As forestighted, the three outfarers each started out allone thus to forestall any evil minded inklings afterward. Messrs. Ricci and Silva met in Waterroad by the old man’s foregate, and although they did not fond the way the moon shone down upon the dyed stones through the budding twigs off the gnarled trees, they had more thringing things to think about than little idle overbelief. They feared it might be bitter work making the Fearful Old Man gabby about his hoarded gold and silver, for old seaheadmen are most stubborn and uncouth. Still, he was very old and very weak, and there were two callers. Messrs. Ricci and Silva were wise in the craft off making unwilling folk speechful, and the screams off a weak and unmeet enough elderly man can be easy deadened. So they went up to the one lighted window and heard the Fearful Old Man talking childish to his flasks with downhangings. They then put on fake nebs and knocked kind at the weather stained oak door.
Waiting seemed true long to Master Czanek as he fidgeted restloose in the wriened roadwain by the Fearful Old Man’s backgate in Ship Road. He was more than gemean tender hearted, and he did not fond the ghastly screams that he had heard in the old house only after the stound set for the deed. Had he not told his fellows to be soft as they could be with the rueful old seaheadman? True edgily he watched that narrow oak gate in the high and ivy clad stone wall. Often he looked at his watch, and wondered at the tarrying. Had the old man died before unheling where his hoard was hidden, and had a thorough combing become needful? Master Czanek did not fond to wait so long in the dark in such a stead. Then he sensed a soft tread or tapping on the walk inside the gate, heard a soft fumbling at the rusty latch, and saw the narrow, heavy door swing inward. And in the wan glow off the one dim roadlamp he squinted his eyes to see what his fellows had brought out from that forbidding house which loomed so near behind. But when he looked, he did not see what he had thought; for his fellows were not there at all, but only the Fearful Old Man leaning ringloose on his knotted staff and smiling grim. Master Czanek had never before heeded the hue off that man’s eyes; now he saw that they were yellow.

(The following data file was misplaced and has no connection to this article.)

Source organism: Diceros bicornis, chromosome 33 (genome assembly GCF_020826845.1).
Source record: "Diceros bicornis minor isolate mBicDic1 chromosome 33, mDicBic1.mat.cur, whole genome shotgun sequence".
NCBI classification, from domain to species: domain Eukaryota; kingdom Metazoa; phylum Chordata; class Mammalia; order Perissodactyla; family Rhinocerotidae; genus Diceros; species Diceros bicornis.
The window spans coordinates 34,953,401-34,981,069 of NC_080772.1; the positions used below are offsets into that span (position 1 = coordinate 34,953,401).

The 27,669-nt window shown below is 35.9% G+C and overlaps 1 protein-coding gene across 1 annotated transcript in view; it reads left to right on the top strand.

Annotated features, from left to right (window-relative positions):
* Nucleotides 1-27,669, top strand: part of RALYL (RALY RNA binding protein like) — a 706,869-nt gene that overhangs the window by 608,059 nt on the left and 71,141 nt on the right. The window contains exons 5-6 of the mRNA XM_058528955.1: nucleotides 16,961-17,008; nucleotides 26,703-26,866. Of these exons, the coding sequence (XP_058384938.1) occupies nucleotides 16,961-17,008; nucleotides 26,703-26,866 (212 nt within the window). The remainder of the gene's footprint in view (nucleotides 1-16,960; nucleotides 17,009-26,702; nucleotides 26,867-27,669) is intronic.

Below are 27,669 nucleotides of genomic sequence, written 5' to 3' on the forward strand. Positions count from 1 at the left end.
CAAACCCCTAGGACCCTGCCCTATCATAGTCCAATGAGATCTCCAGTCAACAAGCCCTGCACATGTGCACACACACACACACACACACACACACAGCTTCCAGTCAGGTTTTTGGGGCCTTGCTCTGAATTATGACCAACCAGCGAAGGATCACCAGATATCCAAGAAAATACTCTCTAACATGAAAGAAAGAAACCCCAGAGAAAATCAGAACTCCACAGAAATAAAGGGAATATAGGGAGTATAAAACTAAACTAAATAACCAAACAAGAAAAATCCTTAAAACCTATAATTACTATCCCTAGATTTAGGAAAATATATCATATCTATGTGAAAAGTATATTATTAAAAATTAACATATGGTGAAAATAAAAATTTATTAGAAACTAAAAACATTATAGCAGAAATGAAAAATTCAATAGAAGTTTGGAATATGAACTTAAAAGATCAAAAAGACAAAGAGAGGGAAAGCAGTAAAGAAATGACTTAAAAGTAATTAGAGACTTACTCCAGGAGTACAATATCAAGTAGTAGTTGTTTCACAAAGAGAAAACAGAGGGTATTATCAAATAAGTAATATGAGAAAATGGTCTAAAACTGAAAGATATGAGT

Little things make a mighty stir in little towns, which is why that Kingsford folk talked all that spring and summer about the three unacknowworth bodies, frightful cut as with many seaswords, and frightful twisted as by the tread off many ruthloose bootheels, which the tide washed in. And some folk even spoke off things paltry as the forsaken roadwain found in Ship Road, or true unmennish screams, most likely off a lost wight or northfaring bird, heard in the night by wakeful burgars. But off this idle town gossip the Fearful Old Man took no heed at all. He was by lund withdrawn, and when one is old and weak, one’s withholding is twice as strong. Beside, so eldern a seaheadman must have witted scores off things much more stirring in the faroff days off his unbethought youth.